RBI Monetary Policy’s 10 key takeaways: Repo rate, liquidity, TLTRO, growth, inflation, more

The Reserve Bank of India’s (RBI) Monetary Policy Committee (MPC) kept the repo rate unchanged at 4 per cent, as was expected.

The next meeting of the MPC is scheduled during June 2-4, 2021.

The Reserve Bank of India’s (RBI) Monetary Policy Committee (MPC) kept the repo rate unchanged at 4 per cent, as was expected. The MPC also maintained an accommodative stance “as long as necessary to sustain growth on a durable basis” and continue to mitigate the impact of COVID-19 on the economy, while ensuring that inflation remains within the target going forward, RBI Governor Shaktikanta Das announced Wednesday. The next meeting of the MPC is scheduled during June 2-4, 2021. All members of the MPC — Shashanka Bhide, Ashima Goyal, Jayanth R Varma, Mridul K Saggar, Michael Debabrata Patra, along with RBI Governor Das unanimously voted for keeping the policy repo rate unchanged. This was the first bi-monthly MPC meeting of FY22 and was the fifth time in a row where RBI kept the repo rate unchanged.

Here’re the key takeaways from the policy outcome

Repo, reverse repo rates: The RBI MPC decided to keep the repo rate unchanged at 4 per cent on the back of rising COVID-19 cases, imposition of restrictions and lockdown in the state of Maharashtra. The reverse repo rate remained changed at 3.35 per cent and the marginal standing facility (MSF) rate and the bank rate at 4.25 per cent.

Growth projection: Due to the on-going vaccination programme, the gradual release of pent-up demand, and the investment-enhancing and growth-supportive reform measures taken by the government, the projection of real GDP growth for FY22 is retained at 10.5 per cent. For each quarter RBI sees the real GDP growth of 26.2 per cent in first quarter (Apr-Jun); 8.3 per cent in Q2 (Jul-Sep); 5.4 per cent in Q3 (Oct-Dec); and 6.2 per cent in Q4 (Jan-Mar).

Inflation: RBI has revised the projection for CPI inflation to 5 per cent in Jan-Mar quarter of FY 21; 5.2 per cent in Apr-Jun quarter, 5.2 per cent in Jul-Sep quarter; 4.4 per cent in Oct-Dec quarter; and 5.1 per cent in Jan-March quarter of FY22. This has been announced taking into consideration the trajectory of food inflation, progress of the south-west monsoon in 2021, high international commodity prices and logistics costs.

Liquidity: During April-August 2020, special refinance facilities of Rs 75,000 crore were provided to All India Financial Institutions (AIFIs) like NABARD, SIDBI, NHB and EXIM bank. RBI Governor Shaktikanta Das has further announced liquidity support of Rs 50,000 crore for fresh lending during 2021-22. RBI will provide Rs 25,000 crore to Nabard (National Bank for Agriculture and Rural Development); Rs 10,000 crore to National Housing Bank (NHB); and Rs 15,000 crore to Sidbi (Small Industries Development Bank of India).

VRRR auctions: Despite the recommencement of 14-day variable rate reverse repo (VRRR) auctions since January 15, 2021, liquidity absorbed through the fixed rate reverse repo has steadily increased from a fortnightly average of Rs 4.3 lakh crore during January 16-29 to Rs 4.9 lakh crore during January 30-March 31, 2021, Shaktikanta Das said. In the view of the success of VRRR and given the rising level of surplus liquidity, RBI has decided to conduct VRRR auctions of longer maturity, he added.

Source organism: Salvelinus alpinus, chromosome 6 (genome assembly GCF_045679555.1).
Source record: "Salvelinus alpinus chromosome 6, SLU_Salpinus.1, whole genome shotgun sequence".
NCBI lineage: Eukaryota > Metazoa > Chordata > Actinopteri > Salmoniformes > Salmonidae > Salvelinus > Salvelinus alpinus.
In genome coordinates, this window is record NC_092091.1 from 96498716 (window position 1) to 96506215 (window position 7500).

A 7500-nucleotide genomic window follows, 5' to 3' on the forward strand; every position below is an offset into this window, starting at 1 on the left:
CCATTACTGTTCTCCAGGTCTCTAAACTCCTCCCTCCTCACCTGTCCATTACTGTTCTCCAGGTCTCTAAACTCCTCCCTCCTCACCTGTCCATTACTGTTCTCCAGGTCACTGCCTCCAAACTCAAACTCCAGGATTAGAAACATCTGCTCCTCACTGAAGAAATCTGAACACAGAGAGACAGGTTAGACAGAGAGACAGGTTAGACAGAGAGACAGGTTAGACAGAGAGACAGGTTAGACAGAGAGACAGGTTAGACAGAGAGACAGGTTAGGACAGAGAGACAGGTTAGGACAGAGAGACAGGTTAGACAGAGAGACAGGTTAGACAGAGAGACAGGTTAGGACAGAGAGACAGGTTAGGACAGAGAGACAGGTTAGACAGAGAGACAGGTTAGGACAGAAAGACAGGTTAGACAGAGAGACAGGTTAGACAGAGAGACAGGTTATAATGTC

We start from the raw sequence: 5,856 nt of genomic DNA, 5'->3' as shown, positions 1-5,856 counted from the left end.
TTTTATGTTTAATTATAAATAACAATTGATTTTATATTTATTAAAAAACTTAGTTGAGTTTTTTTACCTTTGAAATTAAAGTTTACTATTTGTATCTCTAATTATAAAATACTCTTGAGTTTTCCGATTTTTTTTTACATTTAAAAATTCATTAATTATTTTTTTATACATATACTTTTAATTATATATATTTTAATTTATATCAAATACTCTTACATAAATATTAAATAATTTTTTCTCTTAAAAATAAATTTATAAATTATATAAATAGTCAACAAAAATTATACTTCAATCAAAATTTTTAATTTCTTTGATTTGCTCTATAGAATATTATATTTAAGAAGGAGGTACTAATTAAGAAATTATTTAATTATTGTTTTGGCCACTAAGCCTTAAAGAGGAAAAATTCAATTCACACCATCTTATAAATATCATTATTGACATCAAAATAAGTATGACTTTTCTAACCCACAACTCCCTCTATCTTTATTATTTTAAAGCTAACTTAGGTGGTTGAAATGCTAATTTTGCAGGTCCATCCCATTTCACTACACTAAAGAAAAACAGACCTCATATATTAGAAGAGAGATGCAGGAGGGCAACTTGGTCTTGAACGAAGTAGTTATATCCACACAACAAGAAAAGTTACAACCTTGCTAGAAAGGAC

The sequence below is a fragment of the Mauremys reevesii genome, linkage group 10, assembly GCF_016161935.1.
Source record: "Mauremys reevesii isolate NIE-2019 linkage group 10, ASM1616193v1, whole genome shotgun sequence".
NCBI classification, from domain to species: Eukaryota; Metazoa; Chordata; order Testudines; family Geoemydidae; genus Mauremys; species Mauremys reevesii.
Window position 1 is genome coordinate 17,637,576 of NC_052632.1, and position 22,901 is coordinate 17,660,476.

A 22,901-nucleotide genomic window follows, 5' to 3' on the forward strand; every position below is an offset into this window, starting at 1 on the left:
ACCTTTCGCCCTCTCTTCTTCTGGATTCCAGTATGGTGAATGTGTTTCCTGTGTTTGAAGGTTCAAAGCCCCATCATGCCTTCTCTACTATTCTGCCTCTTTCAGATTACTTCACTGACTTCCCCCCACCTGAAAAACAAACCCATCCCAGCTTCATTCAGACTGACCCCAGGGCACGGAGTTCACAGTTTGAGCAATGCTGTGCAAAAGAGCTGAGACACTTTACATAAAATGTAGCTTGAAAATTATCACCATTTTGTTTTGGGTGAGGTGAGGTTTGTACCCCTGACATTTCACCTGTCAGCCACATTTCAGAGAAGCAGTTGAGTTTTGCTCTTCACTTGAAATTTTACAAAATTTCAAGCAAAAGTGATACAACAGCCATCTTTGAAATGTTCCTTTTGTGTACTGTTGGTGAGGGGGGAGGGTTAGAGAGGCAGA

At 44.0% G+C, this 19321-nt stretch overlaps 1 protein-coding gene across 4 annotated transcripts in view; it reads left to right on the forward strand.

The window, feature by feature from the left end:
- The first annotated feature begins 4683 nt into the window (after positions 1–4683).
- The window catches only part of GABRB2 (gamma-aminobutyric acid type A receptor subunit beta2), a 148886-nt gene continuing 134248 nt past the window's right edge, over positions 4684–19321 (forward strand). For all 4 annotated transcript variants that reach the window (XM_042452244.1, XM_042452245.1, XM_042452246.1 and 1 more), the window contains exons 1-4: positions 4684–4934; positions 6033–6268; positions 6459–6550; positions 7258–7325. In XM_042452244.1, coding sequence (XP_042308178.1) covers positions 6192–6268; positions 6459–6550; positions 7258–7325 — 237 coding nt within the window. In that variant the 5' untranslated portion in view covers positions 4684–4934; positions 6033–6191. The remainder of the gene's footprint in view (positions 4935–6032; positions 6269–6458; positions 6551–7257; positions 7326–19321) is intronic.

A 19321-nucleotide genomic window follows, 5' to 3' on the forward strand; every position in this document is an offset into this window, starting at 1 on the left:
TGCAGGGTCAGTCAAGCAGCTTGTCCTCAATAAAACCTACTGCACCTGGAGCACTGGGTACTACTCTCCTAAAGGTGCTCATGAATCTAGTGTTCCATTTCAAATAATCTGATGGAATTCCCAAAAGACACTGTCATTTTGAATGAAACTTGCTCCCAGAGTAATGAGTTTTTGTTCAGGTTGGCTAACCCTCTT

New bond buying plan G-SAP 1.0: RBI will put in place a secondary market government securities acquisition programme or G-SAP 1.0 for this financial year to enable an orderly evolution of the yield curve. For the first quarter of 2021-22, RBI will conduct a G-SAP of Rs 1 lakh crore and the first purchase of government securities for an aggregate amount of Rs 25,000 crore will be conducted on April 15, Das said.

TLTRO scheme extension: RBI governor announced that On-tap Targeted Long Term Repo Operations (TLTRO) scheme, which was available till March 31, 2021, has now been further extended by a period of six months to September 30, 2021, to ensure adequate liquidity support to the economy.

RTGS, NEFT facilities for payment operators: RBI has extended NEFT and RTGS facilities to non-bank payment system operators. So far, only banks were allowed to use these facilities. With today’s announcements, prepaid payment instrument (PPI) issuers, card networks, White label ATM operators and Trade Receivables Discounting System (TReDS) platforms can also use these facilities.

Interoperability of PPIs, and increase in account limit to Rs 2 lakh: To an attempt to promote digital transaction, RBI has proposed to hike the limit of the outstanding balance in wallets to Rs 2 lakh from Rs 1 lakh.

Extension of interim WMAs limit: To help state governments tide over the financial stress caused by COVID-19 pandemic, RBI has announced an extension of interim ways and means advances (WMAs) limit of Rs 51,560 crore. Additionally, RBI has enhanced the aggregate WMA limit of states and Union Territories (UTs) to Rs 47,010 crore per year.

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